• In 2012, the University of California Institute of Global Conflict and Cooperation issued a study estimating that the overall damage of cybersecurity attacks on e-commerce in China exceeded $852 million and affected 11.8 million users and 1.1 million websites.
While cybercrime is rising around the world, a unique form of evolving and organized hacking in China has grown into a well-defined underground economy in which a large percentage of criminals and victims are Chinese. The Chinese Underground Hacking Economy A 2012 security research study, “The China Internet Information Security Underground Supply Chain Investigation,” written by three Chinese security researchers, reported that China “has a highly evolved underground hacking economy; its criminal networks comprise more than 90,000 people.” This economy thrives due to the distributed and hidden nature of cyber criminals, a lack of public awareness about piracy and online fraud, the difficulties of detecting and prosecuting cybercrime, and a lack of effective responses by law enforcement and the general cybersecurity community to reverse these trends. Based on the report, the structure of China’s hacking economy can be classified into five distinct areas:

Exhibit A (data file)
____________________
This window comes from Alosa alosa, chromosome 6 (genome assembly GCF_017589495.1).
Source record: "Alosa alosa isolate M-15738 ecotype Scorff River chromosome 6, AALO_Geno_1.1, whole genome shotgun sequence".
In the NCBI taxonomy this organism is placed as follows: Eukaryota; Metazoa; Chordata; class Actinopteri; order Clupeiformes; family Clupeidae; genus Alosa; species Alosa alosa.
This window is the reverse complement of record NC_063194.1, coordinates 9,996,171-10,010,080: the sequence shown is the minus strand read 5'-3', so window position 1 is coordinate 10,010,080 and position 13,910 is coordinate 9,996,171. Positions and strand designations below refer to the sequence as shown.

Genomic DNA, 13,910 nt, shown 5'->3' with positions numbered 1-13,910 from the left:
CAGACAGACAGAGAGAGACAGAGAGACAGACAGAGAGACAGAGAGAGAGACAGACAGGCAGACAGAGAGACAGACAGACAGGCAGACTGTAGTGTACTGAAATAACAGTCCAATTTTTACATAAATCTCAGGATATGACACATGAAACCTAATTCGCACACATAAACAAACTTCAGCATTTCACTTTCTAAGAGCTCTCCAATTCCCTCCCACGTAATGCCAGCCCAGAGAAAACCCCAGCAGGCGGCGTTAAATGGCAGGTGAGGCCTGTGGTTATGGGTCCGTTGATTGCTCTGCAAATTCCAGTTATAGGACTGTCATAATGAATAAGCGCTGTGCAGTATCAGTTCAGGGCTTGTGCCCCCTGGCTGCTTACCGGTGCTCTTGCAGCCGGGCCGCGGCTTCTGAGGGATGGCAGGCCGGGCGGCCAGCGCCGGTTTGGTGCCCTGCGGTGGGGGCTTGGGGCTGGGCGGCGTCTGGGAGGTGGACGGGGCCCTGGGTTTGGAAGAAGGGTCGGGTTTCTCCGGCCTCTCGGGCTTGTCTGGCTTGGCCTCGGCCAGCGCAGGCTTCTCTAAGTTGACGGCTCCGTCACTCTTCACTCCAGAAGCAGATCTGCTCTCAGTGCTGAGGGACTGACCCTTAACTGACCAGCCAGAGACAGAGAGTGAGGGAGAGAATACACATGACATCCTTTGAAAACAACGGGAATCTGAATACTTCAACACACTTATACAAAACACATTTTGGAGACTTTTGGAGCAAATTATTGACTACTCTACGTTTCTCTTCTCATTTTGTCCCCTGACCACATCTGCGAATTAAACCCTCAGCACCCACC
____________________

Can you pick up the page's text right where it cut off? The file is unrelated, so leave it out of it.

• Theft of real assets: stealing money from stolen bank accounts or credit cards.
  • Theft of virtual assets online: stealing virtual currency and equipment from online game accounts and selling them for real money.
  • Abuse of Internet resources and services for profit: taking advantage of compromised Internet resources as hacked hosts and servers and infected smart phones.
  • Development and distribution of Internet crime tools and techniques: trading in vulnerabilities, Trojans, phishing techniques, and other attack tools, as well as training hackers.